Science for Change (SfC) is a SME born from the will to tackle societal and environmental challenges affecting communities by using innovative solutions. In STEP CHANGE, SfC is leading work on scoping process, focusing notably on ensuring citizen scientists’ recruitment for each CSI as well as establishing institutional arrangements and other accomplishments for CSI implementation, to increase sustainability of the initiatives since the very beginning. Nora Salas Seoane and Carla Perucca Iannitelli have answered our questions about the role of stakeholders in Citizen Science, providing suggestions about how to nurture effective engagement all along a project’s timeline. Nora is a Psychologist, Psychotherapist, and holds a Master in Social Anthropology. She has experience as a psychologist in social and community intervention projects in disadvantaged urban contexts, group dynamics and community mobilization. Carla holds a Master in International Security specializing in issues of geopolitics and international relations of natural resources. She has experience as a research assistant in projects connecting global dynamics, standards and policies to the local ecosystem.
Public engagement is considered as one of the main factors for reaching greater alignment of research with the local context. Could you explain what is the added value of stakeholder engagement when it comes to Citizen Science?
Nora Salas Seoane. “Stakeholder engagement is crucial when it comes to the implementation of a citizen science project. Citizen science, in fact, makes sense only if we have citizen participation and if we engage with stakeholders. And one of the crucial aspects of citizen science, is precisely that of including more stakeholders than traditional science does. At Science for Change we apply the quadruple helix model for stakeholder engagement, meaning that our activities aim to engage not only citizens, but also citizens’ associations, NGOs, industries, SMEs, public and local authorities, academia and media actors, depending on the topic. Our view of citizen science resonates more with the extreme citizen science model. Our projects pursue alignment with society, but we also seek to implement actions that can tackle issues that are affecting a particular community. If we want action to take place and address an issue that is upsetting communities, we have to promote dialogue, and this is why the quadruple helix model is very valuable. We aim to be very inclusive in our actions. We try to engage not only the usual suspects interested in a given topic, but we make our best to go further”.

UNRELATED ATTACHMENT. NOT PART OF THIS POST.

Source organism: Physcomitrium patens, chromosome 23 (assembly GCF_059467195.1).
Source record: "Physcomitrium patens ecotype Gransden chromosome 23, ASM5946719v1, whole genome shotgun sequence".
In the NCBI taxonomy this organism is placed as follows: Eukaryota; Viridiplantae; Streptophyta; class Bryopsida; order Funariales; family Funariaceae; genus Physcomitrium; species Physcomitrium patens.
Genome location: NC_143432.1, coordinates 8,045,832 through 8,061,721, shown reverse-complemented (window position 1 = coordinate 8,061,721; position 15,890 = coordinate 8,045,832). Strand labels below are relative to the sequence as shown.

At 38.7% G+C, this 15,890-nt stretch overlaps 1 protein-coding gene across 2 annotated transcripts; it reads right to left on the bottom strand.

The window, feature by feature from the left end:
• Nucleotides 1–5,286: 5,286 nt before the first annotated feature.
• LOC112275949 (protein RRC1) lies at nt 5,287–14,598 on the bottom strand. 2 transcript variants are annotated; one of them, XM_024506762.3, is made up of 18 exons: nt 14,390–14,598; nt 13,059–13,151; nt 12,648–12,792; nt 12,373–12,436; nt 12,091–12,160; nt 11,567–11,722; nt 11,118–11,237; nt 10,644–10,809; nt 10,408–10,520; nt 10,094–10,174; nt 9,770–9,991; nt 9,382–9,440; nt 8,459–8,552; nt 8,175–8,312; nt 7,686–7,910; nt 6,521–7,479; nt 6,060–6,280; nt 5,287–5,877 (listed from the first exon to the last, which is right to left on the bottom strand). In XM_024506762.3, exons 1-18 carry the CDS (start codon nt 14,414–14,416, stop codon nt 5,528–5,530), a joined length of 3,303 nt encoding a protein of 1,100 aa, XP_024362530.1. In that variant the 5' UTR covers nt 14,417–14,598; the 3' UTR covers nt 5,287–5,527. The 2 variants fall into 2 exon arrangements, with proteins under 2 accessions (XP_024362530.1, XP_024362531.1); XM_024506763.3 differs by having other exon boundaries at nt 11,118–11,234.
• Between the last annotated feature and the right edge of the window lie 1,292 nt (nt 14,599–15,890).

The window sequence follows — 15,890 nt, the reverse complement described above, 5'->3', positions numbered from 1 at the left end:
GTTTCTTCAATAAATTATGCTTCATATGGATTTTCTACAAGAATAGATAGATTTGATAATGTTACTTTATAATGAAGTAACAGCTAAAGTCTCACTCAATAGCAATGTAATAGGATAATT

Stakeholders’ participation in science cannot be taken for granted, and often comes along with many challenges. What are the main ones that you foresee?
Carla Perucca Iannitelli. “We cannot take for granted participation of stakeholders in our projects as it will depend on multiple variables. Recruiting is a very critical and time-consuming task but it is also crucial to the success of a project. We really need to understand the motivations of each stakeholder to participate in our projects, and these can vary from collective ones to individual ones, as well as from time to time. This is why it is important to have constant feedback with citizens and stakeholders. On a general note, we encourage desk research around your topic but more specifically about your local context as well as local NGOs rooted in the community. On the other hand, when it comes to stakeholders, several criteria have to be taken into account, such as age, literacy background, socio-economic status, cultural norms, location (urban or rural), gender, or years living in the region. We also recommend to map the potential motivations, barriers, and to plan beforehand strategies to undertake, and this has to be a constant exercise. It helps to mitigate risks and to somehow anticipate challenges that we could detect at a later stage while engaging with citizens”.
Why is it important to maintain a continuous engagement with stakeholders? Could you provide us with a few examples about effective strategies to nurture engagement all along a project’s timeline?